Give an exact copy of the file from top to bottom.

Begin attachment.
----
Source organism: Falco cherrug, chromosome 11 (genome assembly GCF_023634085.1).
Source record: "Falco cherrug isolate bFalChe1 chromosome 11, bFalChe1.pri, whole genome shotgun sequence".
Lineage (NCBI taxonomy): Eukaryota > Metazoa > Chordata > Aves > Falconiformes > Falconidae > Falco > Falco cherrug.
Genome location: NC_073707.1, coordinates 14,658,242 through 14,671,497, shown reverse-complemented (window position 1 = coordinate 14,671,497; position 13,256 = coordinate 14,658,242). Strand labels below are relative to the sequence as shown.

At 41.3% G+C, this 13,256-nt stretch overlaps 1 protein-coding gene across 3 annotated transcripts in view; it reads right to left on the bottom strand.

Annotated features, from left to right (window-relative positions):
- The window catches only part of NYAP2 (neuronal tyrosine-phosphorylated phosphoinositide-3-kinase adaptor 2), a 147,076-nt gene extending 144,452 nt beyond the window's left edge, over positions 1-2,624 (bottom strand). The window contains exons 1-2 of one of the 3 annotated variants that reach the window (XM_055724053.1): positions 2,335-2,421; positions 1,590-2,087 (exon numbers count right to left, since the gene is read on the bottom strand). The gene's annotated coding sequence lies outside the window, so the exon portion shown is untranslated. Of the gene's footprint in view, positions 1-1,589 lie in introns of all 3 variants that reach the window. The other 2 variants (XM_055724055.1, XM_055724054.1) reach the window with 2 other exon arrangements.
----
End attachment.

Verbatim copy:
Source organism: Falco cherrug, chromosome 11 (genome assembly GCF_023634085.1).
Source record: "Falco cherrug isolate bFalChe1 chromosome 11, bFalChe1.pri, whole genome shotgun sequence".
Lineage (NCBI taxonomy): Eukaryota > Metazoa > Chordata > Aves > Falconiformes > Falconidae > Falco > Falco cherrug.
Genome location: NC_073707.1, coordinates 14,658,242 through 14,671,497, shown reverse-complemented (window position 1 = coordinate 14,671,497; position 13,256 = coordinate 14,658,242). Strand labels below are relative to the sequence as shown.

At 41.3% G+C, this 13,256-nt stretch overlaps 1 protein-coding gene across 3 annotated transcripts in view; it reads right to left on the bottom strand.

Annotated features, from left to right (window-relative positions):
- The window catches only part of NYAP2 (neuronal tyrosine-phosphorylated phosphoinositide-3-kinase adaptor 2), a 147,076-nt gene extending 144,452 nt beyond the window's left edge, over positions 1-2,624 (bottom strand). The window contains exons 1-2 of one of the 3 annotated variants that reach the window (XM_055724053.1): positions 2,335-2,421; positions 1,590-2,087 (exon numbers count right to left, since the gene is read on the bottom strand). The gene's annotated coding sequence lies outside the window, so the exon portion shown is untranslated. Of the gene's footprint in view, positions 1-1,589 lie in introns of all 3 variants that reach the window. The other 2 variants (XM_055724055.1, XM_055724054.1) reach the window with 2 other exon arrangements.